Survey shows about 10% of Hawaii public school classrooms have poor air ventilation
HONOLULU (HawaiiNewsNow) - Kids are back in school, but some are learning in spaces without fresh air.
And with face masks now optional, officials worry that’s a risky situation.
State Department of Education contractors recently found that about 10% of 12,000 Hawaii public school classrooms have limited access to outside air due to central air conditioning.
Of those, 73 rooms had unacceptable levels of carbon dioxide. They were at:
- Kauluwela Elementary
- Keone’ula Elementary
- McKinley High
- Puuhale Elementary
- Royal Elementary
- Mililani High
- And Mililani Middle.
School officials say they’re working on improving ventilation in those rooms.
“We expect to have those classrooms observed and monitored by the middle of next week, we’ll be in pretty good shape. And all those mitigation steps are already in place,” said Randall Tanaka, DOE assistant superintendent for the Office of Facilities and Operations.
The mitigation efforts include using using box fans, air filters and purifiers, and opening windows and doors.
“Should they not meet the threshold, we will be working with the school principal to identify other strategies that we can use either in that classroom to bring those numbers down,” said DOE Superintendent Keith Hayashi.
“Or we’ll be finding alternative means for those students to be learning in other classrooms that we can.”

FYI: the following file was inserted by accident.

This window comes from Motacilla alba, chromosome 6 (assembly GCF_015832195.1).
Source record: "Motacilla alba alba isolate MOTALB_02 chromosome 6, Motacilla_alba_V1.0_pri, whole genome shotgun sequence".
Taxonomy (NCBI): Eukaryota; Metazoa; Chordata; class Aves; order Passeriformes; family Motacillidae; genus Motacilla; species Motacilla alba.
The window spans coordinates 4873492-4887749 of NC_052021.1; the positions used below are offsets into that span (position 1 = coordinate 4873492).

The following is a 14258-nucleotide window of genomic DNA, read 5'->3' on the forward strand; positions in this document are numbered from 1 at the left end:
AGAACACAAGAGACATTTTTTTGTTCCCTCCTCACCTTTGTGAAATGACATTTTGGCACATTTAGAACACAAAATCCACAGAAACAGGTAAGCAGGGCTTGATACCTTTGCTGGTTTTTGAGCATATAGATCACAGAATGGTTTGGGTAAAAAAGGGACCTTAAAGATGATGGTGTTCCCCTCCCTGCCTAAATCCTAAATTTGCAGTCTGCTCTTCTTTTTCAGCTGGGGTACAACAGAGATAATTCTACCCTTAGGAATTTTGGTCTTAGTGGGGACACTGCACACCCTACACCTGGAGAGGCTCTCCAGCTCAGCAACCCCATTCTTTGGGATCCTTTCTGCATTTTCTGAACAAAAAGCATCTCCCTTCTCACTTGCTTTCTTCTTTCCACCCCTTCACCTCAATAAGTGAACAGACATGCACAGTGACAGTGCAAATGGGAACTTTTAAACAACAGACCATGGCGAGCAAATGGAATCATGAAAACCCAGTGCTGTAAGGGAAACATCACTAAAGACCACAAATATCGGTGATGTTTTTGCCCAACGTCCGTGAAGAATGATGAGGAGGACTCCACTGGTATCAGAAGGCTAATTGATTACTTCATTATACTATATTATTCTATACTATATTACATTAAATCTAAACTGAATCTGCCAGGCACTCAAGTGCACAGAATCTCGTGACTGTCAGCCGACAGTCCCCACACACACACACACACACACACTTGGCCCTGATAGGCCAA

Critics feel the DOE is moving too slowly at the expense of safety for children and teachers and want more information so families can plan accordingly.
“They need to publish a list of the affected classrooms, they need to confirm that they have assessed every classroom space,” said Hawaii State Teachers Association Executive Deputy Director Andrea Eshelman.
“We just want them to be transparent, share with family so folks can make decisions and our members can make decisions about whether you should really emphasize masking in their classroom spaces.”
As for long-term solutions. DOE officials say upgrading HVAC systems will take time.
“Some of the design of those systems when it was put into place was to manage energy costs not promote the exchange of the air,” Tanaka said.
“Those systems need to be evaluated and say we need to have elements that in introduce fresh air into the room.”
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